The PT-induced oxidative stress observed in the present work may be the result of either a stimulation of mitochondrial ROS production or a failure of mitochondrial antioxidant systems. Mitochondrial PT may result in structural alterations of the inner mitochondrial membrane that affect respiratory chain function, including coenzyme Q mobility (Nohl et al. 1996; Grijalba et al. 1999), and favor monoelectronic oxygen reduction (superoxide radical generation) at intermediate steps of the respiratory chain. In addition, PT-induced cytochrome c release from the mitochondrial intermembrane space results in stimulation of mitochondrial generation of superoxide (Cai and Jones 1998). PT is also expected to impair the mitochondrial antioxidant systems glutathione reductase/peroxidase and thioredoxin reductase/peroxidase that depend on NADPH to reduce H2O2 to water. Mitochondrial PT results in dissipation of the transmembrane proton electrochemical gradient and, at low membrane potentials, the NADP transhydrogenase cannot sustain high levels of mitochondrial reducing power (NADPH, reduced glutathione and thioredoxin), favoring oxidative stress (Vercesi 1987; Hoek and Rydstrom 1988). Moreover, the opening of mitochondrial PT pores results in loss of endogenous NAD(P)H and glutathione to the extramitochondrial medium (Igbavboa et al. 1989). Indeed, our results showed a decrease, partially due to oxidation, in the concentration of reduced pyridine nucleotides following brain mitochondrial PT (Fig. 5). Higher generation of ROS following mitochondrial membrane depolarization in neurons exposed to excitotoxic conditions has also been reported (Tenneti et al. 1998; Luetjens et al. 2000). A similar phenomenon was recently described in intact cardiac myocytes exposed to photoactivated tetramethylrhodamine derivatives (Zorov et al. 2000). PT-induced brain mitochondrial oxidative stress, with consequent peroxidation of membrane lipids (Fig. 6), may result in the impairment of mitochondrial oxidative phosphorylation and in irreversible inner membrane permeabilization.

Interestingly, Ca2+-induced brain mitochondrial PT was stimulated by Na+ (10 mm; Fig. 4). This suggests that, under conditions in which an increase in cytoplasmic free Ca2+ is accompanied by an increase in Na+ concentration, such as that found in excitotoxicity (Choi 1987), there is a stimulation of Ca2+-induced brain mitochondrial PT and oxidative stress. This result is in accordance with a previous report (Dykens 1994) showing that Na+ increases ROS generation by cerebral and cerebellar isolated mitochondria in the presence of Ca2+. On the other hand, Kristal et al. (2000) did not observe a significant stimulatory effect of Na+ on brain mitochondrial PT, estimated by mitochondrial swelling. This observation is in apparent contrast with our results showing that Na+ potentiates Ca2+-induced brain mitochondrial ΔΨ dissipation and Ca2+ release. Probably, the swelling measurements secondary to the entry of the osmotic support can not detect small alterations in inner mitochondrial membrane permeability (Gunter and Pfeiffer 1990), explaining why Kristal et al. (2000) did not observe a stimulatory effect of Na+ on Ca2+-induced brain mitochondrial PT.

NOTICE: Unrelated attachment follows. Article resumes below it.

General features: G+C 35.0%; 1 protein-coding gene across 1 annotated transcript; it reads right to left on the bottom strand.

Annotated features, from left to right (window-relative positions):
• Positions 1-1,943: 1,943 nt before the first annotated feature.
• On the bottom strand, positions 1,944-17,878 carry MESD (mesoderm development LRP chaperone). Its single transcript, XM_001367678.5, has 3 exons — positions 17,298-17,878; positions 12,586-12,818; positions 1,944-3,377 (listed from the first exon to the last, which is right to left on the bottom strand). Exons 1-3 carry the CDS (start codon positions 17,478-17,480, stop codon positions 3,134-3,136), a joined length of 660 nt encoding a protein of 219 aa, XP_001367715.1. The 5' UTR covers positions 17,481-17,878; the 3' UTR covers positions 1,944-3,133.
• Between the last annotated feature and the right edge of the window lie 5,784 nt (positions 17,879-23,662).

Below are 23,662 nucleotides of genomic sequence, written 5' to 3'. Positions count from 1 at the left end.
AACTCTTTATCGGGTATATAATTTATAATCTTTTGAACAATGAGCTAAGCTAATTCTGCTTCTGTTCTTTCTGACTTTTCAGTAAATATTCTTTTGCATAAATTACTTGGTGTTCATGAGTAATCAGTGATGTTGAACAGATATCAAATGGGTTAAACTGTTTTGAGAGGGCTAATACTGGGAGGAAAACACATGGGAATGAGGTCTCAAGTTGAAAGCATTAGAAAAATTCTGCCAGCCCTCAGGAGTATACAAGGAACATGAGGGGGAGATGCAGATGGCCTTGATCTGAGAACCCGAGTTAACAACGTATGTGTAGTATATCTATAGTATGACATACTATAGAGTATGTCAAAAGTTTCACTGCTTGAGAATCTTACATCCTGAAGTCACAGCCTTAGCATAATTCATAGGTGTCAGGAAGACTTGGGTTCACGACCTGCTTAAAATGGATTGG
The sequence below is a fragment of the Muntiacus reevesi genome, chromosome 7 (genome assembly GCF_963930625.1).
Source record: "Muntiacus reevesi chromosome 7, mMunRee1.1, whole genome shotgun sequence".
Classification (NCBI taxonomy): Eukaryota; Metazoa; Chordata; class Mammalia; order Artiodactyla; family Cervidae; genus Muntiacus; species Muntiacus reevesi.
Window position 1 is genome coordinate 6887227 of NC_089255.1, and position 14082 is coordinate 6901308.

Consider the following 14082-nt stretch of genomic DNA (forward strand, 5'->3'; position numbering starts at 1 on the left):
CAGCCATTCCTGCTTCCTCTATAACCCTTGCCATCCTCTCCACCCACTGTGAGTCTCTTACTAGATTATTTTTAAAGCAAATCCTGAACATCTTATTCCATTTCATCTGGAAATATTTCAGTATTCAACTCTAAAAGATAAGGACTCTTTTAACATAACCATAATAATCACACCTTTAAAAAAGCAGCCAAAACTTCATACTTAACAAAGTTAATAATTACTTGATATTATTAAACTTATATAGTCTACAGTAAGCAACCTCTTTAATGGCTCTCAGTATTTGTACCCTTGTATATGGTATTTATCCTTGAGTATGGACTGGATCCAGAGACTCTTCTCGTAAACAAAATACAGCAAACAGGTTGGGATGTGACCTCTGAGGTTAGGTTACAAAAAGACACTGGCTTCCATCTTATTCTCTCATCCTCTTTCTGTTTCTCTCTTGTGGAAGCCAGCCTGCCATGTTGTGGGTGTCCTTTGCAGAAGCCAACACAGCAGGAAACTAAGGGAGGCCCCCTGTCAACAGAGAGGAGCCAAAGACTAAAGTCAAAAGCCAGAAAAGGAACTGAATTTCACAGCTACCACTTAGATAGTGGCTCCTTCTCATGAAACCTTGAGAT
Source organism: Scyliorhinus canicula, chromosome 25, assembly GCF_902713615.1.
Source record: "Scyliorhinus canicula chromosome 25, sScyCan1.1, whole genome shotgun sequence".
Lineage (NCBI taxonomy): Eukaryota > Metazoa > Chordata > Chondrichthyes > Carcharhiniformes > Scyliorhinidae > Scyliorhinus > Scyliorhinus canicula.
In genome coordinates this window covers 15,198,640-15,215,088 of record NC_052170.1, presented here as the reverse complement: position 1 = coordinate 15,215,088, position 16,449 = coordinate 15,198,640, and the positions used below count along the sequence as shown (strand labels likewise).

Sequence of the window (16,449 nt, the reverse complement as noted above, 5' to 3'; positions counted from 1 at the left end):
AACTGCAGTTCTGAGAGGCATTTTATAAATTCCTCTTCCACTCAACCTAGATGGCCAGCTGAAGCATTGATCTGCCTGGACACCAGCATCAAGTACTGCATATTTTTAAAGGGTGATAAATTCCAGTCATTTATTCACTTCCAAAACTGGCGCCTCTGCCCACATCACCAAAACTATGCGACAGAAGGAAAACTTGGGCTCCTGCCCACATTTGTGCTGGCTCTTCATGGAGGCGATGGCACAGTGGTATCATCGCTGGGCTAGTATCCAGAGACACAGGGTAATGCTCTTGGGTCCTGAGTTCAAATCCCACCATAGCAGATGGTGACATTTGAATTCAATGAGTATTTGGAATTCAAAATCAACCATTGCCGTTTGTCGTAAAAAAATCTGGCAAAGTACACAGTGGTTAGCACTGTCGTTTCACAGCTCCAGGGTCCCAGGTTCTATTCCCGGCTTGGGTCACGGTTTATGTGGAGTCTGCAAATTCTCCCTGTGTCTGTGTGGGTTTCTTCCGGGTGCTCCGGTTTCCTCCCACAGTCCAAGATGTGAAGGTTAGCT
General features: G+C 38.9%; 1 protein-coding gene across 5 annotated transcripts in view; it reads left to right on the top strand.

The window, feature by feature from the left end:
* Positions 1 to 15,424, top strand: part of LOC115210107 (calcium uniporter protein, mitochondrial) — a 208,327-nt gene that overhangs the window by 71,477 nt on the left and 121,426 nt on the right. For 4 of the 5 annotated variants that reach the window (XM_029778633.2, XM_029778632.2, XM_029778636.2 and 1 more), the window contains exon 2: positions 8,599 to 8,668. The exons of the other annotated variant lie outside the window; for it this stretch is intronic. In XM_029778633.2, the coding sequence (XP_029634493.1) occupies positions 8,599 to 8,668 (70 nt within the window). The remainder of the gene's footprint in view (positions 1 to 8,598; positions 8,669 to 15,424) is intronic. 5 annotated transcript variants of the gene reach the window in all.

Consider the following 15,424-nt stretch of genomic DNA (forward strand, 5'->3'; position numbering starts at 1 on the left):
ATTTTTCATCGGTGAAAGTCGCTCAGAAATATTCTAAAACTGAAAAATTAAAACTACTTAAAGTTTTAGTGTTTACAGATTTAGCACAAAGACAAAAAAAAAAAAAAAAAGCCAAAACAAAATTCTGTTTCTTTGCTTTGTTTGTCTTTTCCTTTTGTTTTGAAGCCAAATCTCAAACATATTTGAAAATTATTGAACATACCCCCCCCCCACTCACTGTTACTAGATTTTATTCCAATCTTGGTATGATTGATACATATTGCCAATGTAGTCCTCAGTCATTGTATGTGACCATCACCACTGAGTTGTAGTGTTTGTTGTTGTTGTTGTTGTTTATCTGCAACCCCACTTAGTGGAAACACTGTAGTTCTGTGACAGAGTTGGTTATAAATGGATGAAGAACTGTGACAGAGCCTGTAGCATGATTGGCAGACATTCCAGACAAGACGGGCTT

Finally, we suggest that PT-induced brain mitochondrial oxidative stress and dysfunction may participate, together with the release of mitochondrial apoptogenic signal molecules into the cytosol, in the cascade of events (Tenneti et al. 1998; Andreyev and Fiskum 1999; Castilho et al. 1999; Luetjens et al. 2000; Petersen et al. 2000) that determine neuronal cell death under conditions associated with cytosolic Ca2+ overload.

Acknowledgements

  1. Top of page
  2. Abstract
  3. Materials and methods
  4. Results
  5. Discussion
  6. Acknowledgements
  7. References

We thank Dr Alicia J. Kowaltowski for critical reading of the manuscript and Mrs Elisangela J. Silva for the preparation of rat forebrain mitochondria. This study was supported by grants from Fundação de Amparo à Pesquisa do Estado de São Paulo (FAPESP), Fundo de Apoio ao Ensino e Pesquisa (FAEP-UNICAMP) and Conselho Nacional de Desenvolvimento Científico e Tecnológico (CNPq). ENM is supported by a FAPESP fellowship.

References

  1. Top of page
  2. Abstract
  3. Materials and methods
  4. Results
  5. Discussion
  6. Acknowledgements
  7. References